And this may be hard to believe, but a few times as my girlfriend and I walked in the evening twilight, in and out of colorful shops, past raucous bars open to the street, under the darkening silhouettes of cruise ships that towered over dockside buildings, hearing many non-English voices, with the clinging, unrelenting heat, and wild palms trees and tropical vegetation overhanging the sidewalks, I did indeed feel, if only for a moment, that I was in some other country. A semi-America; not quite foreign, but disorienting and unfamiliar. Then something very American, like a loud pickup truck or the bright lights of a convenience store, would jolt me back. I was in America, Key West America, but America.

Tuesday, August 14, 2012

Are Americans Really Heading Back to the City?

by Conroy

Washington, one of America's fastest growing cities in recent years
The U.S. Census Bureau recently released data on population growth in American cities between the last official census in 2010 and estimates from mid-2011. The data showed that most of the central cities in America’s largest urban areas had gained population over the year, and that in many places the central cities actually grew faster than their suburbs. For instance, Washington, Atlanta, and Miami all grew by more than two percent, well ahead of the growth of their metro areas. In aggregate, the core cities of the nation’s 51 largest metropolitan areas grew faster (slightly faster) than their suburbs1.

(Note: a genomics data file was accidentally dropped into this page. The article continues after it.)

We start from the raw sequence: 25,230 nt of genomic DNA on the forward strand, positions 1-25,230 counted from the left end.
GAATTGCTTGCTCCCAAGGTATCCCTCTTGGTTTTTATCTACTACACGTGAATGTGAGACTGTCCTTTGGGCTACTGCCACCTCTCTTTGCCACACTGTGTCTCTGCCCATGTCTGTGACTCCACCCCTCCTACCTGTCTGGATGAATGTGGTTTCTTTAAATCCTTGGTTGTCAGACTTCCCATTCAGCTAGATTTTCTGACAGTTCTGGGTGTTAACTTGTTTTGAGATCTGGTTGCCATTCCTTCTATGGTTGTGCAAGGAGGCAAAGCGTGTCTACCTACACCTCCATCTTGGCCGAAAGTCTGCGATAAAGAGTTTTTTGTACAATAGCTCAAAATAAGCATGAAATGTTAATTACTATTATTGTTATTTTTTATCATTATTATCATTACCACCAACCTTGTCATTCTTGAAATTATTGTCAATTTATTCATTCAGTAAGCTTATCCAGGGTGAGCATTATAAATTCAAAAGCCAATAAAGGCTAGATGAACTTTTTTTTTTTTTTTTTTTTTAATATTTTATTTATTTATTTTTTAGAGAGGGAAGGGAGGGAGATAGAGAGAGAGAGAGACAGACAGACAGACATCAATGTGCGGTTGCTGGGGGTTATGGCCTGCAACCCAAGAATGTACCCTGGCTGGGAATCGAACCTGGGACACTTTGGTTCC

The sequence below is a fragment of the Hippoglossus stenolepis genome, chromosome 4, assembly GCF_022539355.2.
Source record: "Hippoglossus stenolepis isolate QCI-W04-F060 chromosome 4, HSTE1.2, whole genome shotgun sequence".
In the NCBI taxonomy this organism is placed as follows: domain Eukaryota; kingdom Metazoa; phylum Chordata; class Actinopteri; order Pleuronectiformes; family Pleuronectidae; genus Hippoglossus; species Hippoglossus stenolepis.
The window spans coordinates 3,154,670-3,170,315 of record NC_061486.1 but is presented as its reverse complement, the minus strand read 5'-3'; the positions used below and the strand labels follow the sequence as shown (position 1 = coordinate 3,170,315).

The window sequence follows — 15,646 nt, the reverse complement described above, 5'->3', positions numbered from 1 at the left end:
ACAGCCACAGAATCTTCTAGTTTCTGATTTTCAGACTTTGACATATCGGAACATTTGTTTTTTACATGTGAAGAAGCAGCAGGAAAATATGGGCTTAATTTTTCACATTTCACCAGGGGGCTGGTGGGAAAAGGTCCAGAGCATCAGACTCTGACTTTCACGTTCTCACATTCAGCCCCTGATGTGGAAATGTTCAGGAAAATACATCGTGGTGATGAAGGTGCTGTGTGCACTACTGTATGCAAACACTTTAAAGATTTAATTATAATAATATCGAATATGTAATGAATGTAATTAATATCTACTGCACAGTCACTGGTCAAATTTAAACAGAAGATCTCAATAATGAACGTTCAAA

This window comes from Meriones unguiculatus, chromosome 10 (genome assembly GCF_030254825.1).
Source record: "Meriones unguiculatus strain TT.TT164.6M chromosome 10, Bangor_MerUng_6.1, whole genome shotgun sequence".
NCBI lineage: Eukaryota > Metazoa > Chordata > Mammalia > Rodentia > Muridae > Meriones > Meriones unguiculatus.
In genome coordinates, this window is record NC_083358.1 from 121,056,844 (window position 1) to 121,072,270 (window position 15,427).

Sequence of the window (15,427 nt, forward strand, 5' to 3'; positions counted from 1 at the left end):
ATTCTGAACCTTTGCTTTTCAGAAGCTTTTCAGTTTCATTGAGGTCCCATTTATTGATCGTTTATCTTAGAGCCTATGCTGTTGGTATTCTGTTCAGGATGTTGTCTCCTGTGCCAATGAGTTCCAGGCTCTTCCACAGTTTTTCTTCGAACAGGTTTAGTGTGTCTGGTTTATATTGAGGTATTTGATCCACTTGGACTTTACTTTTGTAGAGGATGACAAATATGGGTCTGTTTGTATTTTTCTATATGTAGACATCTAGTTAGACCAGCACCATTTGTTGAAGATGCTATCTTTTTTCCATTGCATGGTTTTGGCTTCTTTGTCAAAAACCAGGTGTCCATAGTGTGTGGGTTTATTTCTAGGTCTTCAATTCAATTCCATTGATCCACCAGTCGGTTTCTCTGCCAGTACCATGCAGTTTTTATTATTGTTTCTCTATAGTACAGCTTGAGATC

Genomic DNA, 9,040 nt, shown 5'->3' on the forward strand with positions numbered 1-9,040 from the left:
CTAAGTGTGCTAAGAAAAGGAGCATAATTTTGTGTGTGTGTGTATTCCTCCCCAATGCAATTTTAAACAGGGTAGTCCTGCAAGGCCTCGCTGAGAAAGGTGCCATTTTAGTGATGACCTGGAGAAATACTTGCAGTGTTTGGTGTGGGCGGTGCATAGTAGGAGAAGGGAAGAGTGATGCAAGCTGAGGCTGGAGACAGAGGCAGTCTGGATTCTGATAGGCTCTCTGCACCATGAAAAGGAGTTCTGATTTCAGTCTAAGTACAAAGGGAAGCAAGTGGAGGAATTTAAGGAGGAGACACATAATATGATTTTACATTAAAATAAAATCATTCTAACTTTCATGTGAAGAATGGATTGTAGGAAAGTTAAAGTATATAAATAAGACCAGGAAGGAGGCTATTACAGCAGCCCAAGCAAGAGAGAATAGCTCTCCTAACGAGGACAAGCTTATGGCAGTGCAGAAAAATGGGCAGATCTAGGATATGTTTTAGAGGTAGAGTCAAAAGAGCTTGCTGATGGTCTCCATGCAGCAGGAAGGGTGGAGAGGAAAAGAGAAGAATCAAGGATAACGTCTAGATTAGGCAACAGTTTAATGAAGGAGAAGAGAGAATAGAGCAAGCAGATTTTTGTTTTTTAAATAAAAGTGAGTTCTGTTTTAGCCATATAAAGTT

This data led to a slew of stories in the media reporting on this apparent demographic shift as evidence of a notion that has been bandied about for the last decade or so: Americans are beginning to eschew the spread out suburbs in favor of the dense historic urban center. That Americans are heading back to the city. Here are a couple of articles along those lines from the Wall Street Journal and the Brookings Institute. Many urban planners would argue that such a trend is an indication of shifting values with Americans putting less of a premium on the car-centered suburbs with their larger houses and yards for a more compact eco-friendly life closer to work, services, and other entertainments.2 So the argument goes, but is it true?

Let’s look at the census data for population growth (2010-11) of the central cities in the 20 largest metropolitan areas in the country (rounded to the nearest 1,000).

Central City
2011 Pop.
2010 Pop.
1. New York
2. Los Angeles
3. Chicago
4. Dallas
5. Houston
6. Philadelphia
7. Washington
8. Miami
9. Atlanta
10. Boston
11. San Francisco
12. Riverside
13. Detroit
14. Phoenix
15. Seattle
16. Minneapolis
17. San Diego
18. Tampa
19. St. Louis
20. Baltimore